Kuhn Organ Builders Ltd, 2012
Switzerland, Saint Gall
Kuhn Organ Builders Ltd, 2012
The Kuhn organ in St. Catherine's Church, St. Gallen
What is to become of a church in a town centre that is no longer required for church purposes? A question often asked nowadays, and unfortunately one that will be asked more and more frequently in the future. Usually it is allied to the question of what will happen to the organ. If we then read in the press that a bank has bought the church, then in our minds we see a bank counter where the altar was, customer service up in the organ loft and cash points in the church entrance.
However, in St. Catherine's it turned out differently. The tale holds true up to the point at which the church and surrounding rooms are actually purchased by a bank. The interior of the church, architecturally modest, was in very bad condition. Many years ago, the organ case, balustrade and the whole structure of the organ loft were painted brown, and later the organ front was covered up by a large projecting screen.
However, closer examination of the organ and organ loft revealed that they had certain design qualities. It was therefore even more pleasing when the new owners of the church recognized these qualities, and were prepared to keep organ and organ loft and restore them to their former splendour. Not just the organ facade but the instrument, too, was to be given new life. The question thereby arose whether the existing organ should be restored or - once again - a new organ should be installed in the old case. In 1900 Orgelbau Th. Kuhn, of Mannedorf, built a pneumatic mechanism in the baroque case created in 1806 by Joh. Baptist Lang. Despite subsequent changes to the tone, the exploratory report reveals that restoration of the organ and its sound to the state they were in in 1900 was possible and well-founded. In contrast, restoration to their 1806 state would have been completely hypothetical, due to the unsatisfactory findings in respect of the case and the absence of archived documents. Preference was therefore given to restoring the pneumatic Kuhn organ.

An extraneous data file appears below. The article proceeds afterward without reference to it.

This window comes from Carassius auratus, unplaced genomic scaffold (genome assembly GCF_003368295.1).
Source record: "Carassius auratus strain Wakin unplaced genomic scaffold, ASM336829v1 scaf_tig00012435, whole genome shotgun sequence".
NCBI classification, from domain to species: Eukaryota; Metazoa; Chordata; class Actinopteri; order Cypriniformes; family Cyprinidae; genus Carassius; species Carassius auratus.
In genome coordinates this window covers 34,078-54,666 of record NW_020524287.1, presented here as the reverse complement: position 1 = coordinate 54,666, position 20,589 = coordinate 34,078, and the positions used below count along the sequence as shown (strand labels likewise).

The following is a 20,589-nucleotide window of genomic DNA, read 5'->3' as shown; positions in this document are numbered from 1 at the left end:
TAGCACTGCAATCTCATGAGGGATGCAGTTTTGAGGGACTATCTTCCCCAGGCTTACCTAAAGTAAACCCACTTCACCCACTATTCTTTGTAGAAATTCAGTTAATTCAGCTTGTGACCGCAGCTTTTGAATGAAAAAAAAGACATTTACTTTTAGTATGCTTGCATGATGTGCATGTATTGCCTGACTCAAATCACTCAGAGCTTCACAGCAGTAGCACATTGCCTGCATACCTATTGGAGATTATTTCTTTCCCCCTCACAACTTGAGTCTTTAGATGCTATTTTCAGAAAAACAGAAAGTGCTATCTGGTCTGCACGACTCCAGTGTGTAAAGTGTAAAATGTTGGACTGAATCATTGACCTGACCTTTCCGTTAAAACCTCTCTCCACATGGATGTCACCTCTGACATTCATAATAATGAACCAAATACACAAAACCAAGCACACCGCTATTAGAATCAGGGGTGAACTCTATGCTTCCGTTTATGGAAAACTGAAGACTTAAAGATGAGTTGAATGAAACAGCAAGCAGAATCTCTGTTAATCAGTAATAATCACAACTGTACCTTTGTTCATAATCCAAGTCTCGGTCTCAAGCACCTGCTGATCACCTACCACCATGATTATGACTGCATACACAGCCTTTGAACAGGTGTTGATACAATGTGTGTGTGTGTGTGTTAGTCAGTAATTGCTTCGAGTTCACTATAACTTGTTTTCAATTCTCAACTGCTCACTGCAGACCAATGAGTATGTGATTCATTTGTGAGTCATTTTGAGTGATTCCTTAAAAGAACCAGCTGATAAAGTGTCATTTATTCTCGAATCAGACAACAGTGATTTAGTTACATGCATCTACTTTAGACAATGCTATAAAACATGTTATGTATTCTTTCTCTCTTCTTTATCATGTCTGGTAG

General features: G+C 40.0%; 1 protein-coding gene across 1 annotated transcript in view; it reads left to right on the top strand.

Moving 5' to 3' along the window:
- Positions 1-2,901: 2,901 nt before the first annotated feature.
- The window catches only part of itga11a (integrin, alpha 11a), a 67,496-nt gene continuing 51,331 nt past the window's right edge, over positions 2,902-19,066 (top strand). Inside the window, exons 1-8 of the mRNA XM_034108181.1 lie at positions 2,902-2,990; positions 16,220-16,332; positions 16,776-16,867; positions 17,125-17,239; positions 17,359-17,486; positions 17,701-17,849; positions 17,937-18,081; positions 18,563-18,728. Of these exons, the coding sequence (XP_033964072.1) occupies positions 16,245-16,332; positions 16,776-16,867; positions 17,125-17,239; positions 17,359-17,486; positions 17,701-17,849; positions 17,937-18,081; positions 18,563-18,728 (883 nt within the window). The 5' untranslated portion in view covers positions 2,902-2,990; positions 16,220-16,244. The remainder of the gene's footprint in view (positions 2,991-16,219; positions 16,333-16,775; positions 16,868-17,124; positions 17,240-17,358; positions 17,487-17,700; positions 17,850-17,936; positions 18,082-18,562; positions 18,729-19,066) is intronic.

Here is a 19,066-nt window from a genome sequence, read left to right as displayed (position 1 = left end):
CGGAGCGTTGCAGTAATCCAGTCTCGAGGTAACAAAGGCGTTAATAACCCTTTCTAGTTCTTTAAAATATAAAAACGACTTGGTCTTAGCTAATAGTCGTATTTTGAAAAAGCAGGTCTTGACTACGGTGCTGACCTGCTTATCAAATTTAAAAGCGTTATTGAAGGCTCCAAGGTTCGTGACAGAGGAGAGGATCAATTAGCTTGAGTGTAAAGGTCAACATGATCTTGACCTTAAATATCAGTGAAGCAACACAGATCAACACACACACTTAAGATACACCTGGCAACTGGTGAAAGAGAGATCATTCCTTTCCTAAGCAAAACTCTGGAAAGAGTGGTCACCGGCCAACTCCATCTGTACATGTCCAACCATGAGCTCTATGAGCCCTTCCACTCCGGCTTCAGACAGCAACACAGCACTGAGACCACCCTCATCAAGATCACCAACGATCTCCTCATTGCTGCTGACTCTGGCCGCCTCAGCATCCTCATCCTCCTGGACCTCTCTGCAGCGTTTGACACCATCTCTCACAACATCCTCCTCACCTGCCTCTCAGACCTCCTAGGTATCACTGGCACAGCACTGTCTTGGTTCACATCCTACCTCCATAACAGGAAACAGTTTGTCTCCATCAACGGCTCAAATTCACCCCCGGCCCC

The appearance of the existing instrument was spoiled by the pedal organ mounted on the side of the historical case. The pipes rose high up in front of the window next to the organ. In the end a visually satisfactory solution was found by placing the 16 ' pipes behind the swell box.
Fortunately, the old case was still there under the brown paint. Exposing it to view was a real revelation. Repairs to the case turned out to be very extensive, as the woodworm had been hard at work for two hundred years.
The organ had not been used for years, leading to «damage by non-use» to its mechanics, which restricted its playability even further. Consequently, the restoration of the organ, particularly of the console, was challenging, too. The switching of the divisions, and the couplers in the console, are operated by different systems (updraft and downdraft), but controlled by one pallet. The task of ensuring that these switches function reliably required a restorer with an excellent knowledge of pneumatics. The voicing of the historical pipework was gone over with great care, and the missing pipes were replaced and integrated into the tonal environment.
Thanks to the cultural commitment and sensitivity of the bank officers concerned, the original beauty and sound of a valuable monument have been restored to the interior of St. Catherine's Church.